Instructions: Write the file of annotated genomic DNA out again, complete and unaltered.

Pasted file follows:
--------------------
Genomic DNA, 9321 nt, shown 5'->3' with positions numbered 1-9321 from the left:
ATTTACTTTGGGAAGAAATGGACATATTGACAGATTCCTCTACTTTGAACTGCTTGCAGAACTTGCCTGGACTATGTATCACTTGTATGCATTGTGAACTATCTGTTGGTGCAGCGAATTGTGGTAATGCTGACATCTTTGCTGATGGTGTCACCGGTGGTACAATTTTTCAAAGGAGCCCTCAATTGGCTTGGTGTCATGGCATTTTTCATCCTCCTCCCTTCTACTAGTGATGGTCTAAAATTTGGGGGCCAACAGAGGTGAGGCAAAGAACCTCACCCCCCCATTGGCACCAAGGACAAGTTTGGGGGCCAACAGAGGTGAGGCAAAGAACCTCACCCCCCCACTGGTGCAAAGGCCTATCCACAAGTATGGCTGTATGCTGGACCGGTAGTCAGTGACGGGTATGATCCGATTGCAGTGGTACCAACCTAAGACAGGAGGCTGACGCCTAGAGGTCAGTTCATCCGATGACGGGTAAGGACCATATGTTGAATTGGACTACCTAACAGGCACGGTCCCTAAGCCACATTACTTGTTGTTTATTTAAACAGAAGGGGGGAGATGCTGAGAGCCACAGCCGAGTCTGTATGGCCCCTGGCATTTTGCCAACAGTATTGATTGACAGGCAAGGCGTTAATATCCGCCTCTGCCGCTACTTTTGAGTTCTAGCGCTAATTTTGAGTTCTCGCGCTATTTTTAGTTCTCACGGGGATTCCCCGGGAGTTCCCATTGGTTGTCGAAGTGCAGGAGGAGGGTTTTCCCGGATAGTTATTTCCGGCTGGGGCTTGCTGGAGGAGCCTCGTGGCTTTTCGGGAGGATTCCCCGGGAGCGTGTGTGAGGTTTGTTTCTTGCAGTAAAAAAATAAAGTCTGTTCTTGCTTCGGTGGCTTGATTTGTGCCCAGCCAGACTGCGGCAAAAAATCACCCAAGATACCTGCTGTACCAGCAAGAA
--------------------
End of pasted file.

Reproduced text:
Genomic DNA, 9321 nt, shown 5'->3' with positions numbered 1-9321 from the left:
ATTTACTTTGGGAAGAAATGGACATATTGACAGATTCCTCTACTTTGAACTGCTTGCAGAACTTGCCTGGACTATGTATCACTTGTATGCATTGTGAACTATCTGTTGGTGCAGCGAATTGTGGTAATGCTGACATCTTTGCTGATGGTGTCACCGGTGGTACAATTTTTCAAAGGAGCCCTCAATTGGCTTGGTGTCATGGCATTTTTCATCCTCCTCCCTTCTACTAGTGATGGTCTAAAATTTGGGGGCCAACAGAGGTGAGGCAAAGAACCTCACCCCCCCATTGGCACCAAGGACAAGTTTGGGGGCCAACAGAGGTGAGGCAAAGAACCTCACCCCCCCACTGGTGCAAAGGCCTATCCACAAGTATGGCTGTATGCTGGACCGGTAGTCAGTGACGGGTATGATCCGATTGCAGTGGTACCAACCTAAGACAGGAGGCTGACGCCTAGAGGTCAGTTCATCCGATGACGGGTAAGGACCATATGTTGAATTGGACTACCTAACAGGCACGGTCCCTAAGCCACATTACTTGTTGTTTATTTAAACAGAAGGGGGGAGATGCTGAGAGCCACAGCCGAGTCTGTATGGCCCCTGGCATTTTGCCAACAGTATTGATTGACAGGCAAGGCGTTAATATCCGCCTCTGCCGCTACTTTTGAGTTCTAGCGCTAATTTTGAGTTCTCGCGCTATTTTTAGTTCTCACGGGGATTCCCCGGGAGTTCCCATTGGTTGTCGAAGTGCAGGAGGAGGGTTTTCCCGGATAGTTATTTCCGGCTGGGGCTTGCTGGAGGAGCCTCGTGGCTTTTCGGGAGGATTCCCCGGGAGCGTGTGTGAGGTTTGTTTCTTGCAGTAAAAAAATAAAGTCTGTTCTTGCTTCGGTGGCTTGATTTGTGCCCAGCCAGACTGCGGCAAAAAATCACCCAAGATACCTGCTGTACCAGCAAGAA